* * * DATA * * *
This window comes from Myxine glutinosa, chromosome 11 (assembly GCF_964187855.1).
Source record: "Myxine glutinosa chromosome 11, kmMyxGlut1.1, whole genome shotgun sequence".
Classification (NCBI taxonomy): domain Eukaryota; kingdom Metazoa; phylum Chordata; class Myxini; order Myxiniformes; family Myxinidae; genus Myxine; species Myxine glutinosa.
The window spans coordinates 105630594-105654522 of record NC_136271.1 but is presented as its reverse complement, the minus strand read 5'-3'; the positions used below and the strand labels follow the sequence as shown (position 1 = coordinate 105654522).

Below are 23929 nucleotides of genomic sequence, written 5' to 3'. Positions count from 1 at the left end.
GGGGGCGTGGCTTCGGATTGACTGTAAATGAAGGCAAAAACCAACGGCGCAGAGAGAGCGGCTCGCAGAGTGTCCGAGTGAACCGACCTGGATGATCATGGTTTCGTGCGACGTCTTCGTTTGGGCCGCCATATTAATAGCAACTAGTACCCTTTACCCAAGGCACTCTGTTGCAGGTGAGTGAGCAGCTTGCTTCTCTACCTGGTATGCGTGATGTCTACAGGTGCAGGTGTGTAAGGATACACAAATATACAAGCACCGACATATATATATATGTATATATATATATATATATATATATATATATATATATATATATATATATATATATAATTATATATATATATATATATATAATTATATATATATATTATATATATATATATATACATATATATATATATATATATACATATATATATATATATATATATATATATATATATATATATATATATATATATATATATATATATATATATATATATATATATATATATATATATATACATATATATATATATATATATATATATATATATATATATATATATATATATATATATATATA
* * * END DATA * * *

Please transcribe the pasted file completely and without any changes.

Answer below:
This window comes from Myxine glutinosa, chromosome 11 (assembly GCF_964187855.1).
Source record: "Myxine glutinosa chromosome 11, kmMyxGlut1.1, whole genome shotgun sequence".
Classification (NCBI taxonomy): domain Eukaryota; kingdom Metazoa; phylum Chordata; class Myxini; order Myxiniformes; family Myxinidae; genus Myxine; species Myxine glutinosa.
The window spans coordinates 105630594-105654522 of record NC_136271.1 but is presented as its reverse complement, the minus strand read 5'-3'; the positions used below and the strand labels follow the sequence as shown (position 1 = coordinate 105654522).

Below are 23929 nucleotides of genomic sequence, written 5' to 3'. Positions count from 1 at the left end.
GGGGGCGTGGCTTCGGATTGACTGTAAATGAAGGCAAAAACCAACGGCGCAGAGAGAGCGGCTCGCAGAGTGTCCGAGTGAACCGACCTGGATGATCATGGTTTCGTGCGACGTCTTCGTTTGGGCCGCCATATTAATAGCAACTAGTACCCTTTACCCAAGGCACTCTGTTGCAGGTGAGTGAGCAGCTTGCTTCTCTACCTGGTATGCGTGATGTCTACAGGTGCAGGTGTGTAAGGATACACAAATATACAAGCACCGACATATATATATATGTATATATATATATATATATATATATATATATATATATATATATATATATATATATAATTATATATATATATATATATATAATTATATATATATATTATATATATATATATATACATATATATATATATATATATACATATATATATATATATATATATATATATATATATATATATATATATATATATATATATATATATATATATATATATATATATATATATATATATATACATATATATATATATATATATATATATATATATATATATATATATATATATATATATATATA